A Casino is a place where people gamble on games of chance. Some casinos add other entertainment such as stage shows and dramatic scenery, but the basic idea is a place where gamblers can find a variety of gambling activities under one roof.
Most of the gambling games that casinos offer have a built-in statistical advantage for the house, which is known as the house edge. This is how the casinos make money and pay out winnings. It doesn’t mean that players can’t win, but it does mean that over time the house will always come out ahead.
Security in a casino starts on the floor, where casino employees keep an eye out for suspicious patrons. Dealers are heavily trained and can easily spot blatant cheating, such as palming or marking cards. Pit bosses and table managers watch over the tables with a broader view, keeping an eye out for patterns of betting that might signal cheating or collusion between players. Elaborate surveillance systems allow security personnel to watch every table, window and doorway at once.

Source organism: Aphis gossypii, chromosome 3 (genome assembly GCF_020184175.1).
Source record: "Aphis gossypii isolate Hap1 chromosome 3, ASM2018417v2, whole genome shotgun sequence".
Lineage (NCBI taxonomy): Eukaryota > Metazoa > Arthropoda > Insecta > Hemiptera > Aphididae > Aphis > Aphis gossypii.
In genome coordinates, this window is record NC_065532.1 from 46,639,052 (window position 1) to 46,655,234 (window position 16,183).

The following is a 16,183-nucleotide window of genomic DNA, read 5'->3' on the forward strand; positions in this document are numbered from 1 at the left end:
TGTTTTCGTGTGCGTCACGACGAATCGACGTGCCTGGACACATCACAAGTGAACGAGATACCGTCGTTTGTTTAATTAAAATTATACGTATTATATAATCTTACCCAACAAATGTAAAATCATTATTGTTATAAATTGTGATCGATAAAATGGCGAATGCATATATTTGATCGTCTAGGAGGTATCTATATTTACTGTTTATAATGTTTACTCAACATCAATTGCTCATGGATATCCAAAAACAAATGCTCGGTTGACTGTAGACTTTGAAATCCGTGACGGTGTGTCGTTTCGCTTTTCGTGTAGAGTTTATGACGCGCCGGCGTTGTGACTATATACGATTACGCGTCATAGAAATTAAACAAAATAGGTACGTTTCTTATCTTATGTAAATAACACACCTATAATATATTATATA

The earliest casinos probably evolved from taverns that offered a wide range of gambling opportunities, such as dice and billiards. Gambling almost certainly predates recorded history, with primitive protodice and carved knuckle bones discovered at ancient archaeological sites. The modern casino, though, didn’t develop until the 16th century, when a gambling craze swept Europe and wealthy Italian aristocrats would gather in private parties called ridotti to gamble on everything from baccarat to chess.